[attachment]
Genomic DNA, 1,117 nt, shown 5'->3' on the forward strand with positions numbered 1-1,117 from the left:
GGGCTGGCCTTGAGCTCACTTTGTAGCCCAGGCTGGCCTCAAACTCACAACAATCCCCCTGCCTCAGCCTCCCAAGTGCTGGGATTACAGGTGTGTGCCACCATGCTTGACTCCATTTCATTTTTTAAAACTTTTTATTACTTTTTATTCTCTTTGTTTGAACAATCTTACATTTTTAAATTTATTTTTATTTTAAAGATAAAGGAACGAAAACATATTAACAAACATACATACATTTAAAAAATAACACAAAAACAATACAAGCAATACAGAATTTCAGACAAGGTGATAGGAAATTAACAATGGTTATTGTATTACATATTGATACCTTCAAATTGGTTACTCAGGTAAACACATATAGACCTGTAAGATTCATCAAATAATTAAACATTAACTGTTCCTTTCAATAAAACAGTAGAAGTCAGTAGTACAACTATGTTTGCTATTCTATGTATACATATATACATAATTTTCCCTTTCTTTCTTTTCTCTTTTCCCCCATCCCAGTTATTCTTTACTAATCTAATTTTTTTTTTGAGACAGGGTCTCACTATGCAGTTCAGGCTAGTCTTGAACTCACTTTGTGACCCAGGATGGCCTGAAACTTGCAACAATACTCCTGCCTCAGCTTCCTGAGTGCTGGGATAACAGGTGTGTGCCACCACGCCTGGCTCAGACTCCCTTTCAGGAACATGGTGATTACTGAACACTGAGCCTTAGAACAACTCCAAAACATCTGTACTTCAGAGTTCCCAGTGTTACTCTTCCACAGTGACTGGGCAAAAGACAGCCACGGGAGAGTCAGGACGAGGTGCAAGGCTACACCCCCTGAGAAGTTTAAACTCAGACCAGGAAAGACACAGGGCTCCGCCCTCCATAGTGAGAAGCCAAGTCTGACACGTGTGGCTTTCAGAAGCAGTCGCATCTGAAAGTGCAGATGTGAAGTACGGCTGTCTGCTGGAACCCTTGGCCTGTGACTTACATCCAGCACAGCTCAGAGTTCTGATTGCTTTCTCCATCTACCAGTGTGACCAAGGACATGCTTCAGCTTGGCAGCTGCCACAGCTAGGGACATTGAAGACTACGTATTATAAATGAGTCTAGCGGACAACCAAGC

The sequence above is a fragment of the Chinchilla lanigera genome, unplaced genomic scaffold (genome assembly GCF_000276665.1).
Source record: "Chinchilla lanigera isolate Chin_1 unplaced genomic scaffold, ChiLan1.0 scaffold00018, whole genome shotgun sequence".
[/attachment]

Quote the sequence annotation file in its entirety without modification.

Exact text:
Genomic DNA, 1,117 nt, shown 5'->3' on the forward strand with positions numbered 1-1,117 from the left:
GGGCTGGCCTTGAGCTCACTTTGTAGCCCAGGCTGGCCTCAAACTCACAACAATCCCCCTGCCTCAGCCTCCCAAGTGCTGGGATTACAGGTGTGTGCCACCATGCTTGACTCCATTTCATTTTTTAAAACTTTTTATTACTTTTTATTCTCTTTGTTTGAACAATCTTACATTTTTAAATTTATTTTTATTTTAAAGATAAAGGAACGAAAACATATTAACAAACATACATACATTTAAAAAATAACACAAAAACAATACAAGCAATACAGAATTTCAGACAAGGTGATAGGAAATTAACAATGGTTATTGTATTACATATTGATACCTTCAAATTGGTTACTCAGGTAAACACATATAGACCTGTAAGATTCATCAAATAATTAAACATTAACTGTTCCTTTCAATAAAACAGTAGAAGTCAGTAGTACAACTATGTTTGCTATTCTATGTATACATATATACATAATTTTCCCTTTCTTTCTTTTCTCTTTTCCCCCATCCCAGTTATTCTTTACTAATCTAATTTTTTTTTTGAGACAGGGTCTCACTATGCAGTTCAGGCTAGTCTTGAACTCACTTTGTGACCCAGGATGGCCTGAAACTTGCAACAATACTCCTGCCTCAGCTTCCTGAGTGCTGGGATAACAGGTGTGTGCCACCACGCCTGGCTCAGACTCCCTTTCAGGAACATGGTGATTACTGAACACTGAGCCTTAGAACAACTCCAAAACATCTGTACTTCAGAGTTCCCAGTGTTACTCTTCCACAGTGACTGGGCAAAAGACAGCCACGGGAGAGTCAGGACGAGGTGCAAGGCTACACCCCCTGAGAAGTTTAAACTCAGACCAGGAAAGACACAGGGCTCCGCCCTCCATAGTGAGAAGCCAAGTCTGACACGTGTGGCTTTCAGAAGCAGTCGCATCTGAAAGTGCAGATGTGAAGTACGGCTGTCTGCTGGAACCCTTGGCCTGTGACTTACATCCAGCACAGCTCAGAGTTCTGATTGCTTTCTCCATCTACCAGTGTGACCAAGGACATGCTTCAGCTTGGCAGCTGCCACAGCTAGGGACATTGAAGACTACGTATTATAAATGAGTCTAGCGGACAACCAAGC

The sequence above is a fragment of the Chinchilla lanigera genome, unplaced genomic scaffold (genome assembly GCF_000276665.1).
Source record: "Chinchilla lanigera isolate Chin_1 unplaced genomic scaffold, ChiLan1.0 scaffold00018, whole genome shotgun sequence".